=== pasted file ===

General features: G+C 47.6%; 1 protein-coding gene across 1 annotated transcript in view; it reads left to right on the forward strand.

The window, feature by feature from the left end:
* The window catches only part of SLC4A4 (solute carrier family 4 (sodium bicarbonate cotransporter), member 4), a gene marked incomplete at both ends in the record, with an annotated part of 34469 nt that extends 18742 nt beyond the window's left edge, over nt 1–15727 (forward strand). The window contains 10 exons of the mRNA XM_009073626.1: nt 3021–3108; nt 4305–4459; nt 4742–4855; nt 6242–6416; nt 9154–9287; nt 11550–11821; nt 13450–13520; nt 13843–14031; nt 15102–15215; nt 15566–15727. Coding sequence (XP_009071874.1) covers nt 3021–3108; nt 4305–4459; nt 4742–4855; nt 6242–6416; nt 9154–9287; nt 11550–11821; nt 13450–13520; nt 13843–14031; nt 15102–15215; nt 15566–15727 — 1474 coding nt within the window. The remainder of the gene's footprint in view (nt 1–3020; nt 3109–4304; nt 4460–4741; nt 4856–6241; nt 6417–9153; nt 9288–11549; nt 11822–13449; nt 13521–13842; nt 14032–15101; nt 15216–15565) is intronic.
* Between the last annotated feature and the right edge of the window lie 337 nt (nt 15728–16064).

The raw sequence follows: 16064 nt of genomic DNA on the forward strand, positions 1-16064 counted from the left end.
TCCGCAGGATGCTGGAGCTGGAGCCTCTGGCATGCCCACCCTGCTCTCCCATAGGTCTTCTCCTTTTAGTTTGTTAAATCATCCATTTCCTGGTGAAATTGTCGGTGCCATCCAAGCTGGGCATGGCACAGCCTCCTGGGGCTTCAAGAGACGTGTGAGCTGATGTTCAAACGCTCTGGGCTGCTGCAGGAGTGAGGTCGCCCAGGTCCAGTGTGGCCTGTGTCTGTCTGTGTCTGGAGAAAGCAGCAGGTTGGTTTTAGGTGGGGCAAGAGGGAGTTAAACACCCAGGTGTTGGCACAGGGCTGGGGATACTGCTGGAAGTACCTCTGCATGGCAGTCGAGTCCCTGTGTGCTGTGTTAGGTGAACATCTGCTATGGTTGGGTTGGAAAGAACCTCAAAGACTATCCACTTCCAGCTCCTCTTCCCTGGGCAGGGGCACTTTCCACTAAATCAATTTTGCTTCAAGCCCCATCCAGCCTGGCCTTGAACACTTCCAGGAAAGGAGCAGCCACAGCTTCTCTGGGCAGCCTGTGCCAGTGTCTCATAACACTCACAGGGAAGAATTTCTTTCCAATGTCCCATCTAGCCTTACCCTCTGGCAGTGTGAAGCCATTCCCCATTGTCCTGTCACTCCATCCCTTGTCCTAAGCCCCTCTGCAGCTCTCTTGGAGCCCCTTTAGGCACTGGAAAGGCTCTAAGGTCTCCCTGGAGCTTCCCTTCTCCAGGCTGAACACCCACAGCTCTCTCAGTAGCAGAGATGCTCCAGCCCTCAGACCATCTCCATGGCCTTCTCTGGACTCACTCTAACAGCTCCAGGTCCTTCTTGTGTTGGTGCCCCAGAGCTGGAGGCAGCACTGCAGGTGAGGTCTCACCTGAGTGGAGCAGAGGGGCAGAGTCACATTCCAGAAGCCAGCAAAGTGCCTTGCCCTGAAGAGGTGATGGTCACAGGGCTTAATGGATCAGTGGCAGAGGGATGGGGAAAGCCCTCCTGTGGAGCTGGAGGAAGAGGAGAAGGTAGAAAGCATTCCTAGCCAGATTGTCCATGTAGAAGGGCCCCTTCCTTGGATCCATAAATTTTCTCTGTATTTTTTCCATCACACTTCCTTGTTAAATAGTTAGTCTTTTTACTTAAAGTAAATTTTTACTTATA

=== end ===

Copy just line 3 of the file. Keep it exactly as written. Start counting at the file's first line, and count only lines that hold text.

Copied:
* The window catches only part of SLC4A4 (solute carrier family 4 (sodium bicarbonate cotransporter), member 4), a gene marked incomplete at both ends in the record, with an annotated part of 34469 nt that extends 18742 nt beyond the window's left edge, over nt 1–15727 (forward strand). The window contains 10 exons of the mRNA XM_009073626.1: nt 3021–3108; nt 4305–4459; nt 4742–4855; nt 6242–6416; nt 9154–9287; nt 11550–11821; nt 13450–13520; nt 13843–14031; nt 15102–15215; nt 15566–15727. Coding sequence (XP_009071874.1) covers nt 3021–3108; nt 4305–4459; nt 4742–4855; nt 6242–6416; nt 9154–9287; nt 11550–11821; nt 13450–13520; nt 13843–14031; nt 15102–15215; nt 15566–15727 — 1474 coding nt within the window. The remainder of the gene's footprint in view (nt 1–3020; nt 3109–4304; nt 4460–4741; nt 4856–6241; nt 6417–9153; nt 9288–11549; nt 11822–13449; nt 13521–13842; nt 14032–15101; nt 15216–15565) is intronic.